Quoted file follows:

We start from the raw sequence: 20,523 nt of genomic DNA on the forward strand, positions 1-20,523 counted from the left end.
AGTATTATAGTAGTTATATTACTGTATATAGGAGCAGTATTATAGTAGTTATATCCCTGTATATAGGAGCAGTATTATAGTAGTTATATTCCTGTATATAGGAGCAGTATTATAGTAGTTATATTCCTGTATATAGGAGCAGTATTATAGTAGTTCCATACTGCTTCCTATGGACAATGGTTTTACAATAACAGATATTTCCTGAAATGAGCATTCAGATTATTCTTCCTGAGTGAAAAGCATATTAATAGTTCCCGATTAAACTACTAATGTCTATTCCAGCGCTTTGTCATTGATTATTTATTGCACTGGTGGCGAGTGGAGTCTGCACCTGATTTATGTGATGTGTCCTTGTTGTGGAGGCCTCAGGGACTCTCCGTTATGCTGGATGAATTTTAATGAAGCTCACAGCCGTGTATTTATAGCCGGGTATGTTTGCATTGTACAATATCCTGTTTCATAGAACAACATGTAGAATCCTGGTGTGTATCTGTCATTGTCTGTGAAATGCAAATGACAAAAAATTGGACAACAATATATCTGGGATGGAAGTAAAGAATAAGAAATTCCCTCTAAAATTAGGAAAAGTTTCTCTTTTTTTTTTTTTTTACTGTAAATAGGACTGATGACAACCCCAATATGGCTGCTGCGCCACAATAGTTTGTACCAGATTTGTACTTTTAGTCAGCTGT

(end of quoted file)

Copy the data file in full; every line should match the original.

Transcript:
We start from the raw sequence: 20,523 nt of genomic DNA on the forward strand, positions 1-20,523 counted from the left end.
AGTATTATAGTAGTTATATTACTGTATATAGGAGCAGTATTATAGTAGTTATATCCCTGTATATAGGAGCAGTATTATAGTAGTTATATTCCTGTATATAGGAGCAGTATTATAGTAGTTATATTCCTGTATATAGGAGCAGTATTATAGTAGTTCCATACTGCTTCCTATGGACAATGGTTTTACAATAACAGATATTTCCTGAAATGAGCATTCAGATTATTCTTCCTGAGTGAAAAGCATATTAATAGTTCCCGATTAAACTACTAATGTCTATTCCAGCGCTTTGTCATTGATTATTTATTGCACTGGTGGCGAGTGGAGTCTGCACCTGATTTATGTGATGTGTCCTTGTTGTGGAGGCCTCAGGGACTCTCCGTTATGCTGGATGAATTTTAATGAAGCTCACAGCCGTGTATTTATAGCCGGGTATGTTTGCATTGTACAATATCCTGTTTCATAGAACAACATGTAGAATCCTGGTGTGTATCTGTCATTGTCTGTGAAATGCAAATGACAAAAAATTGGACAACAATATATCTGGGATGGAAGTAAAGAATAAGAAATTCCCTCTAAAATTAGGAAAAGTTTCTCTTTTTTTTTTTTTTTACTGTAAATAGGACTGATGACAACCCCAATATGGCTGCTGCGCCACAATAGTTTGTACCAGATTTGTACTTTTAGTCAGCTGT